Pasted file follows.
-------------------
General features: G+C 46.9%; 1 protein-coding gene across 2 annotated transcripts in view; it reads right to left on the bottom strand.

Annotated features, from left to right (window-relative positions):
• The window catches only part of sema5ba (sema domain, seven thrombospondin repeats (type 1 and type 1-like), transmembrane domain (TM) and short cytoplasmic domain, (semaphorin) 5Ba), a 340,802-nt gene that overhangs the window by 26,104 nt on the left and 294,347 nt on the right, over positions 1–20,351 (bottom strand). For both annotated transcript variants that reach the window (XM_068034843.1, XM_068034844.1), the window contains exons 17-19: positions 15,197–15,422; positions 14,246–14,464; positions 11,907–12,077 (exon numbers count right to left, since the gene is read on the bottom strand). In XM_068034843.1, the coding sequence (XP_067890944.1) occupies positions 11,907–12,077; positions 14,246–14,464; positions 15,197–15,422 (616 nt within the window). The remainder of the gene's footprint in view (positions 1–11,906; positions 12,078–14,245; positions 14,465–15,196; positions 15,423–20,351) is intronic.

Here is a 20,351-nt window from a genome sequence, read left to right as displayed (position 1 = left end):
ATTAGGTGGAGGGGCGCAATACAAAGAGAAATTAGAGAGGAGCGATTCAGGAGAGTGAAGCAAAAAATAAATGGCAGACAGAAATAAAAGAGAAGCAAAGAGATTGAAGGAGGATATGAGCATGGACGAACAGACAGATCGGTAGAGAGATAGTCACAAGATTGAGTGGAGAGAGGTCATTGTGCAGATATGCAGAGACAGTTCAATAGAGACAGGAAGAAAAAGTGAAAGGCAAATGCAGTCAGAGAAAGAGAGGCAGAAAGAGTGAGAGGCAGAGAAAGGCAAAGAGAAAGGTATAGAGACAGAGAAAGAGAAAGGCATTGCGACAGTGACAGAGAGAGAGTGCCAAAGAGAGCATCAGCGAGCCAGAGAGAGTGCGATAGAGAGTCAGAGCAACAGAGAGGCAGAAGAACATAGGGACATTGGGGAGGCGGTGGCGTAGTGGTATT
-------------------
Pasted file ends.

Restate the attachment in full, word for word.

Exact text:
General features: G+C 46.9%; 1 protein-coding gene across 2 annotated transcripts in view; it reads right to left on the bottom strand.

Annotated features, from left to right (window-relative positions):
• The window catches only part of sema5ba (sema domain, seven thrombospondin repeats (type 1 and type 1-like), transmembrane domain (TM) and short cytoplasmic domain, (semaphorin) 5Ba), a 340,802-nt gene that overhangs the window by 26,104 nt on the left and 294,347 nt on the right, over positions 1–20,351 (bottom strand). For both annotated transcript variants that reach the window (XM_068034843.1, XM_068034844.1), the window contains exons 17-19: positions 15,197–15,422; positions 14,246–14,464; positions 11,907–12,077 (exon numbers count right to left, since the gene is read on the bottom strand). In XM_068034843.1, the coding sequence (XP_067890944.1) occupies positions 11,907–12,077; positions 14,246–14,464; positions 15,197–15,422 (616 nt within the window). The remainder of the gene's footprint in view (positions 1–11,906; positions 12,078–14,245; positions 14,465–15,196; positions 15,423–20,351) is intronic.

Here is a 20,351-nt window from a genome sequence, read left to right as displayed (position 1 = left end):
ATTAGGTGGAGGGGCGCAATACAAAGAGAAATTAGAGAGGAGCGATTCAGGAGAGTGAAGCAAAAAATAAATGGCAGACAGAAATAAAAGAGAAGCAAAGAGATTGAAGGAGGATATGAGCATGGACGAACAGACAGATCGGTAGAGAGATAGTCACAAGATTGAGTGGAGAGAGGTCATTGTGCAGATATGCAGAGACAGTTCAATAGAGACAGGAAGAAAAAGTGAAAGGCAAATGCAGTCAGAGAAAGAGAGGCAGAAAGAGTGAGAGGCAGAGAAAGGCAAAGAGAAAGGTATAGAGACAGAGAAAGAGAAAGGCATTGCGACAGTGACAGAGAGAGAGTGCCAAAGAGAGCATCAGCGAGCCAGAGAGAGTGCGATAGAGAGTCAGAGCAACAGAGAGGCAGAAGAACATAGGGACATTGGGGAGGCGGTGGCGTAGTGGTATT